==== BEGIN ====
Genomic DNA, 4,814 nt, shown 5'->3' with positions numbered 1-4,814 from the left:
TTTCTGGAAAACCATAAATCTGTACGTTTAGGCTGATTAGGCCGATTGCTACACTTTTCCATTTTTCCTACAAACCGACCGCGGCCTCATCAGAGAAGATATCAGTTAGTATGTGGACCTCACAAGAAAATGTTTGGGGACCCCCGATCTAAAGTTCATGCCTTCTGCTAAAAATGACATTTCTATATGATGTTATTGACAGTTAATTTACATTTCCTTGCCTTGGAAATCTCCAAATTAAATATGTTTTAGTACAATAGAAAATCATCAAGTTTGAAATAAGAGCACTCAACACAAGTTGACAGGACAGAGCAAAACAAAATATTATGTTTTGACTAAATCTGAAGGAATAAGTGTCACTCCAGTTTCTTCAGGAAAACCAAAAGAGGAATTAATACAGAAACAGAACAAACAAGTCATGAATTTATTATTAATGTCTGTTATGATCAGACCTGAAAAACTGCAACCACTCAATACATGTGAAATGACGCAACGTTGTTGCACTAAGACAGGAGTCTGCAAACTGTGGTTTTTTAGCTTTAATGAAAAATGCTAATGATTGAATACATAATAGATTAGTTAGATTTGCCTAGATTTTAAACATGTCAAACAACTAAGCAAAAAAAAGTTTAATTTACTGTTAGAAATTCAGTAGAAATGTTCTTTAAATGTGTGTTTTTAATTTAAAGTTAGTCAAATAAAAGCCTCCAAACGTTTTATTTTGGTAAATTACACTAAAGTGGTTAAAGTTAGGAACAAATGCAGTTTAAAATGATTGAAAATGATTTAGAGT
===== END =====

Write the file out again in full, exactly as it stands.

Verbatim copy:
Genomic DNA, 4,814 nt, shown 5'->3' with positions numbered 1-4,814 from the left:
TTTCTGGAAAACCATAAATCTGTACGTTTAGGCTGATTAGGCCGATTGCTACACTTTTCCATTTTTCCTACAAACCGACCGCGGCCTCATCAGAGAAGATATCAGTTAGTATGTGGACCTCACAAGAAAATGTTTGGGGACCCCCGATCTAAAGTTCATGCCTTCTGCTAAAAATGACATTTCTATATGATGTTATTGACAGTTAATTTACATTTCCTTGCCTTGGAAATCTCCAAATTAAATATGTTTTAGTACAATAGAAAATCATCAAGTTTGAAATAAGAGCACTCAACACAAGTTGACAGGACAGAGCAAAACAAAATATTATGTTTTGACTAAATCTGAAGGAATAAGTGTCACTCCAGTTTCTTCAGGAAAACCAAAAGAGGAATTAATACAGAAACAGAACAAACAAGTCATGAATTTATTATTAATGTCTGTTATGATCAGACCTGAAAAACTGCAACCACTCAATACATGTGAAATGACGCAACGTTGTTGCACTAAGACAGGAGTCTGCAAACTGTGGTTTTTTAGCTTTAATGAAAAATGCTAATGATTGAATACATAATAGATTAGTTAGATTTGCCTAGATTTTAAACATGTCAAACAACTAAGCAAAAAAAAGTTTAATTTACTGTTAGAAATTCAGTAGAAATGTTCTTTAAATGTGTGTTTTTAATTTAAAGTTAGTCAAATAAAAGCCTCCAAACGTTTTATTTTGGTAAATTACACTAAAGTGGTTAAAGTTAGGAACAAATGCAGTTTAAAATGATTGAAAATGATTTAGAGT